The best senior creatives are strategic and vice versa, and that partnership means the ability to question everything in the process together to find the elusive magic nugget that unlocks famously effective work.

It’s not a question of getting those departments to work more closely together, they have to get as close as possible – in each other’s pockets and understanding the reasoning behind each other’s thinking. It’s clearer, faster, works better and it’s a lot more fun.

The best work comes from the collision of difference, and that means getting different ways of thinking about or approaching a business problem. The collision between strategic and creative mindsets is key to that mix.

Lori Meakin
Founder, Joint
None of us has all the answers. Different perspectives, ideas and experiences are hugely valuable. So why wouldn't great creatives and strategists who respect each other's expertise want to work together? We just need to know how to collaborate well.

That requires a genuine confidence in the value you bring as an individual, plus the humility and ambition to want others to help make your own work better.

It must be rooted in a recognition that strategic thinking is inherently creative, and creatives are inherently strategic.

And it demands a culture of respect – for each other, for our clients and, crucially, for our audiences too.

If it's not better together, you're just not doing it right.

Benedict Buckland
Chief creative officer, Alan Agency
Absolutely. In fact, I would argue for a degree of hybridisation. The (slightly hackneyed) analogy I use is writing a book. An author is responsible for the whole story, from narrative to articulation.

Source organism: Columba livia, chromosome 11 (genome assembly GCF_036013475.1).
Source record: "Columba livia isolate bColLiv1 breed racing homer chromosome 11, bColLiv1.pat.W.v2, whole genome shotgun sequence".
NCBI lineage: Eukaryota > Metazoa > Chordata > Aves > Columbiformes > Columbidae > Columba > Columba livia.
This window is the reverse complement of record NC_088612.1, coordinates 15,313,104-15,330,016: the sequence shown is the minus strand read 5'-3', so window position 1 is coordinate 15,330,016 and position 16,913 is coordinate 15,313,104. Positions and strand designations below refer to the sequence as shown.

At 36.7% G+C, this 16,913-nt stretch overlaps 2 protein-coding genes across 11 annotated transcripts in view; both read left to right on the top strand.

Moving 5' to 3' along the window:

Yet, in our world we dislocate this process. The strategist is on the hook for defining what story to tell. The creative works out how best to tell that story.

This separation risks missing out on that constructive interplay between the story and the expression.

Clearly, there are some practical realities that prohibit a pure hybrid. However, I believe that it is essential for a strategist to be able to mix it creatively and a creative to boss strategy. This creates an important (small c) creative tension between strategists and creatives, empowering them to ideate, challenge and collaborate on both the story to tell and how it should be told.

Lucy Jameson
Co-founder, Uncommon Creative Studio
Today, I'm amazed if anyone still works with any remnants of an old-school departmental structure. MT Rainey [co-founder of Rainey Kelly Campbell Roalfe, now known as VMLY&R] was talking about "rugby not relay" way back in the 1990s, and back then we lived in a far simpler world. Frankly, I'm astonished we're still having this conversation.

To create work of real diversity, a fluid and collaborative approach is essential from the get-go. We've always had a more fluid Hollywood model. That's why we call ourselves a studio. We build a bespoke creative studio around every client and project. Bringing the right talent together for the right project alongside our consistent in-house crew.

Of course, creatives and strategists need to be in lockstep, talking throughout every part of the process. But today those strategists and creatives need to cover a far wider range of subjects, such as social, Web3, CX and comms strategy. That's before we even get into tech, data or account management.

We believe in building brands that people in the real world are glad exist. This means delivering on your promises and purpose. Doing, rather than just saying. Acts, rather than advertising.